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October 28, 2013

Red Girl Rat Boy Stories by Cynthia Flood

red-girl-rat-boyAs much as I am pleased that we all love to celebrate the short story, the idea of “the short story” amuses me, as though it were only just one thing. To anyone who might imagine this to be so, I’d like to toss a copy of Cynthia Flood’s new short story collection Red Girl Rat Boy, which is likely to be world apart from the last short story collection you encountered, and is even worlds apart from the last short story collection by Cynthia Flood that I encountered (which is 2009’s The English Stories).

“This isn’t one of those stories puffed out with data about parrots or antique clocks or saffron… What happened, the doings that took me every-and nowhere-in this story, that’s all I intend.” –“One Two Three Two One”

These are stories without signposts, no smooth path laid out for the reader to find her way. Instead, we’re thrown blind into the mix, and we’re guided by voices, the illogic processes of the human mind. Some of these stories hang on specific hooks: the archaic technology of the answering machine in “Such Language”, in which a woman uncovers a terrible secret about her marriage, almost inadvertently, and then finally she has a story tell her friends at book club, who’ve felt that the security of her situation has implied that she thinks she’s above their problems. Real estate in “Addresses”, about a marriage that fails to progress (and is a great piece of circa 1970s’ high rise lit). Family photographs in “To Be Queen”, which reminded me of David Sedaris’ recent essay in The New Yorker. The dark and hilarious story “Care” is about the residents of a nursing home and their underpaid, under-respected aids–how those in both roles are exploited and abused, and how each undermines the system for their own devices. “Care” might as well be speculative fiction for how it takes the reader into a whole other universe.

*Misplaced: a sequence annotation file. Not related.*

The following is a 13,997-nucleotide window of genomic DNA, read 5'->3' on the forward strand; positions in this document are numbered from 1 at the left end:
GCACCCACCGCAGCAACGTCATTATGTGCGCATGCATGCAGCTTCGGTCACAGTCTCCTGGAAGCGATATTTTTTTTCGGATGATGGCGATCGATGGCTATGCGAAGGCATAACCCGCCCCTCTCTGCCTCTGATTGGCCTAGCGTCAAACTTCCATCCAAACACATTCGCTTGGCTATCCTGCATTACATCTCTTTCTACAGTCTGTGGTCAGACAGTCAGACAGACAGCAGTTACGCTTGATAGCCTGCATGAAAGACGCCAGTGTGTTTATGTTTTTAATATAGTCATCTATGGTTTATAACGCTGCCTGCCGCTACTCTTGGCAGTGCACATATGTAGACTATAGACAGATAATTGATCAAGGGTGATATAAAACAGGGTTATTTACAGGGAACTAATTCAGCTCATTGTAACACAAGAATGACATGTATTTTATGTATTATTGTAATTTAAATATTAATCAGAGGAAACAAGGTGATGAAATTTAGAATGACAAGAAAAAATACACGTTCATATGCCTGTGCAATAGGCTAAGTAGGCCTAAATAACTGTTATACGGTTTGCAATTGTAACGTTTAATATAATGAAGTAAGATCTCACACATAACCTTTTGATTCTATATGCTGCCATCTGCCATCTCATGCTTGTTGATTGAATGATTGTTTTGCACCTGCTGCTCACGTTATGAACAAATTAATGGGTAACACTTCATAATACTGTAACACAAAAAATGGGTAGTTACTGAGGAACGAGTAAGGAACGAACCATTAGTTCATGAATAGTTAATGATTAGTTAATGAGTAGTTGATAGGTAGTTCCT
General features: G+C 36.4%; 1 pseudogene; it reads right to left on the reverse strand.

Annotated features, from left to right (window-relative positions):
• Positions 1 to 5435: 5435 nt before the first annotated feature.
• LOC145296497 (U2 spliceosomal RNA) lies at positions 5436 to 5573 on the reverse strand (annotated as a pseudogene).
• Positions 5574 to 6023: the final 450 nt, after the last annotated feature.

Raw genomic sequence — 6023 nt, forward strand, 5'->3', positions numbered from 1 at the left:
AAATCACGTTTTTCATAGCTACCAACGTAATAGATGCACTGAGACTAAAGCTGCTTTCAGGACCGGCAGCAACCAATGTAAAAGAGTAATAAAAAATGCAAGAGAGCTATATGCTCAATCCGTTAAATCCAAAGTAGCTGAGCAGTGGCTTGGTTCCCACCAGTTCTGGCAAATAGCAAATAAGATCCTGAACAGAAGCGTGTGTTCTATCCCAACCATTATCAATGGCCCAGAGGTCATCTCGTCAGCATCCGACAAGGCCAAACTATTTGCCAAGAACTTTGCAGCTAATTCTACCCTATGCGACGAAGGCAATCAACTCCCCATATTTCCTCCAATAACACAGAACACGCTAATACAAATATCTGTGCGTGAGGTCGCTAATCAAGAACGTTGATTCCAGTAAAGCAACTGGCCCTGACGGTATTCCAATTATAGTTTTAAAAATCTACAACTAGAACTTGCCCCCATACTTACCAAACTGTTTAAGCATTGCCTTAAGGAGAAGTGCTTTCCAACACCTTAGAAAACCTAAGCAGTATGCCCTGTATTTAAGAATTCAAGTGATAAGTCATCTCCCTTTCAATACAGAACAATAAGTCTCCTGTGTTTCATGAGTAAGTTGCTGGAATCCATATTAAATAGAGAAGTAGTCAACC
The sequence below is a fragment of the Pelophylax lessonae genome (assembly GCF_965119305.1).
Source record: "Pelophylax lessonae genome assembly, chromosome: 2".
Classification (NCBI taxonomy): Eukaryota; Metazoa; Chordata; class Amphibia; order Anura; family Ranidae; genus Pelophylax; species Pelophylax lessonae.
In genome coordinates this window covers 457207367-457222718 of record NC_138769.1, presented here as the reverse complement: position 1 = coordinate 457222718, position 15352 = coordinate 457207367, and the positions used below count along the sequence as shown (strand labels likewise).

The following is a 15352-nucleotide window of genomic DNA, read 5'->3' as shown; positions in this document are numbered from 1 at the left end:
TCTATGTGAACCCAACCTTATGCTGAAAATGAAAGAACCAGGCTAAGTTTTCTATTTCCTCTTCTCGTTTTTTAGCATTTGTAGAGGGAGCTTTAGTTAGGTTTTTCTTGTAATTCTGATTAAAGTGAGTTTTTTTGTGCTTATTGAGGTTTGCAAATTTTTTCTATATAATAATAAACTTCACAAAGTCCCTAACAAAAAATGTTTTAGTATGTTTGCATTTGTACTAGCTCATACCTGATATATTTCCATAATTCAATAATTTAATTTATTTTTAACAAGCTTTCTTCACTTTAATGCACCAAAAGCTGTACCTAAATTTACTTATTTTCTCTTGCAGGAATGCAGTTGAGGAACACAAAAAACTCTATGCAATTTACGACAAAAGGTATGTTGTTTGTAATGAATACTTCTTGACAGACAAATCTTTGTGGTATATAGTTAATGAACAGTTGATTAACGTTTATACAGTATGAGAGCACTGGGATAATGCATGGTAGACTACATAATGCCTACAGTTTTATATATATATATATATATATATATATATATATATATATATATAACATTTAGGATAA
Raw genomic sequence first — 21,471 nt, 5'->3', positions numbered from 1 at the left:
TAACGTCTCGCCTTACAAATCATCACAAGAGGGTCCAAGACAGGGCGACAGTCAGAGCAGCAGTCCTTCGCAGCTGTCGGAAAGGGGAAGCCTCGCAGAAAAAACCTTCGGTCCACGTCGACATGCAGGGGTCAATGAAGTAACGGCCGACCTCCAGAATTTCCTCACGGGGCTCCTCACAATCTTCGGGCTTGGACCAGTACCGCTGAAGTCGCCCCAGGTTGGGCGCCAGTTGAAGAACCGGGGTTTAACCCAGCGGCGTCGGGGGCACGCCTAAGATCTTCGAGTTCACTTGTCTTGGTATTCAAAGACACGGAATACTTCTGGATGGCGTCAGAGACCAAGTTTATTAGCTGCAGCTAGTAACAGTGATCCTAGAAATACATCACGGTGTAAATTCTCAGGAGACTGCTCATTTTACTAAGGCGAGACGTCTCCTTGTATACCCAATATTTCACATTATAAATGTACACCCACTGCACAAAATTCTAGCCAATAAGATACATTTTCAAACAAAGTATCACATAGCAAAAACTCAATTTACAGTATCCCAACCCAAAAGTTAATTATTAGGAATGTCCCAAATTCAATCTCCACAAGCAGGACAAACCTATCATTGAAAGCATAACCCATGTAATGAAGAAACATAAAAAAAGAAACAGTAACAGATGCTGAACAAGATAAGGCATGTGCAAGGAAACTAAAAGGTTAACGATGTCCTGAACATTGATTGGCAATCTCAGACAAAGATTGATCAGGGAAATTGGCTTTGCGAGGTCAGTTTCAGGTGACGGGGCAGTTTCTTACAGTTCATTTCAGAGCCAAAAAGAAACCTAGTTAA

I could cloak my criticism of this book in theory, perhaps, but with “the short story” in particular, I think it usually comes down to taste. The stories I liked in this book (including all those mentioned above) I liked a great deal, and those that didn’t work were those where the work required of me as a reader didn’t seem to come with a payoff. Flood’s two stories about members of a far-left political group I just couldn’t get into; no matter how many times I reread them, the context was elusive. So too the story of man managing a grow-op while failing to contain his exotic cat–their weren’t enough people misunderstanding one another in this story for my tastes.

I mention the cat and the grow-op to make clear that Flood’s narratives knows no bounds. Like the cat itself, her stories break through barriers, surprise at turns, and Flood herself is the hunter shooting right between the eyes.

 

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